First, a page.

Hypothalamic and brainstem glucose-dependent insulinotropic polypeptide receptor neurons employ distinct mechanisms to affect feeding.
Adriaenssens A., Broichhagen J., de Bray A., Ast J., Hasib A., Jones B., Tomas A., Burgos NF., Woodward O., Lewis J., O'Flaherty E., El K., Cui C., Harada N., Inagaki N., Campbell J., Brierley D., Hodson DJ., Samms R., Gribble F., Reimann F.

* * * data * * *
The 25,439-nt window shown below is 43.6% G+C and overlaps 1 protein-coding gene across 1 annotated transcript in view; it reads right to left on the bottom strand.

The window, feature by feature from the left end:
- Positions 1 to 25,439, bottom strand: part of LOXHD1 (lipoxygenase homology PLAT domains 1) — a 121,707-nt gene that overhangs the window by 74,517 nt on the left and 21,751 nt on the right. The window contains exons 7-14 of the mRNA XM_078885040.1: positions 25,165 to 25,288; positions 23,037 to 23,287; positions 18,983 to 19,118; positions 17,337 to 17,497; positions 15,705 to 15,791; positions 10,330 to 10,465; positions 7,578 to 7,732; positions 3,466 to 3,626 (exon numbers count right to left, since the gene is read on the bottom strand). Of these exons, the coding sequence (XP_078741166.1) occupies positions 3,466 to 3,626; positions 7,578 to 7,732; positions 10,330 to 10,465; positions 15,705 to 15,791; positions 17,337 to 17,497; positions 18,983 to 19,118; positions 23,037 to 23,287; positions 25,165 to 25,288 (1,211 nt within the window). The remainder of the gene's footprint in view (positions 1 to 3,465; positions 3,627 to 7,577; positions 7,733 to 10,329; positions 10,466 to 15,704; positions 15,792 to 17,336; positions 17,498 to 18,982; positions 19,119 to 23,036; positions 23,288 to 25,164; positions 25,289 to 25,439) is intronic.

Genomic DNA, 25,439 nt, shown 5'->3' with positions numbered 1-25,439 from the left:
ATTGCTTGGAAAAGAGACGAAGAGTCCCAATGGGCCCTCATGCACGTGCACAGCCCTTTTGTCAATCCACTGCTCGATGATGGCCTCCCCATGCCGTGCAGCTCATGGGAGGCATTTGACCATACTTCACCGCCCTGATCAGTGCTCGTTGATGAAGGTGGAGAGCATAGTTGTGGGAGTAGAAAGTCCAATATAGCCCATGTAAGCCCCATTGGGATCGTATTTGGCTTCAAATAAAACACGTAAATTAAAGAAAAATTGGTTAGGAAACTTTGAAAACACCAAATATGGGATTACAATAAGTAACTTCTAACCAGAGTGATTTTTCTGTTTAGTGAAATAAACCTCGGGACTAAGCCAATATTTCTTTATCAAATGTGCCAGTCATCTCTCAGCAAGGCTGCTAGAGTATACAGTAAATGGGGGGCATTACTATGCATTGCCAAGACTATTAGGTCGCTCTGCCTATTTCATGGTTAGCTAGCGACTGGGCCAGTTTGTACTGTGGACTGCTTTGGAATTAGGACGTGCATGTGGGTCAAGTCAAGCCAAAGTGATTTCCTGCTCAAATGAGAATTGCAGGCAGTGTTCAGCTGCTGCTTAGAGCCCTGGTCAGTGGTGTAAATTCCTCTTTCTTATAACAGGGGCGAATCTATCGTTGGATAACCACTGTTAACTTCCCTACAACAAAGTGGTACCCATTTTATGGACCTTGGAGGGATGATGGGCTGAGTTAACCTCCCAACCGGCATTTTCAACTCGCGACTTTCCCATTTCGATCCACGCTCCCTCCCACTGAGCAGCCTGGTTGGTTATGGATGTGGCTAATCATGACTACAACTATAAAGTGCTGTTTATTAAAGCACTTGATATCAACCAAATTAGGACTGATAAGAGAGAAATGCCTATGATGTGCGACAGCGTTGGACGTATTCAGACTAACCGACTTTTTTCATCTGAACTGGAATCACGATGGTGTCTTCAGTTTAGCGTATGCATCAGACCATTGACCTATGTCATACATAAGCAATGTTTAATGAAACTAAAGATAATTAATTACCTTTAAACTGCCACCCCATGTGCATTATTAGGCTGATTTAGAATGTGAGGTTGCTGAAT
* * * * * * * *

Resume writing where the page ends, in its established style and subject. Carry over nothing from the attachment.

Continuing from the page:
Central glucose-dependent insulinotropic polypeptide (GIP) receptor (GIPR) signaling is critical in GIP-based therapeutics' ability to lower body weight, but pathways leveraged by GIPR pharmacology in the brain remain incompletely understood. We explored the role of Gipr neurons in the hypothalamus and dorsal vagal complex (DVC) - brain regions critical to the control of energy balance. Hypothalamic Gipr expression was not necessary for the synergistic effect of GIPR/GLP-1R coagonism on body weight. While chemogenetic stimulation of both hypothalamic and DVC Gipr neurons suppressed food intake, activation of DVC Gipr neurons reduced ambulatory activity and induced conditioned taste avoidance, while there was no effect of a short-acting GIPR agonist (GIPRA). Within the DVC, Gipr neurons of the nucleus tractus solitarius (NTS), but not the area postrema (AP), projected to distal brain regions and were transcriptomically distinct. Peripherally dosed fluorescent GIPRAs revealed that access was restricted to circumventricular organs in the CNS. These data demonstrate that Gipr neurons in the hypothalamus, AP, and NTS differ in their connectivity, transcriptomic profile, peripheral accessibility, and appetite-controlling mechanisms. These results highlight the heterogeneity of the central GIPR signaling axis and suggest that studies into the effects of GIP pharmacology on feeding behavior should consider the interplay of multiple regulatory pathways.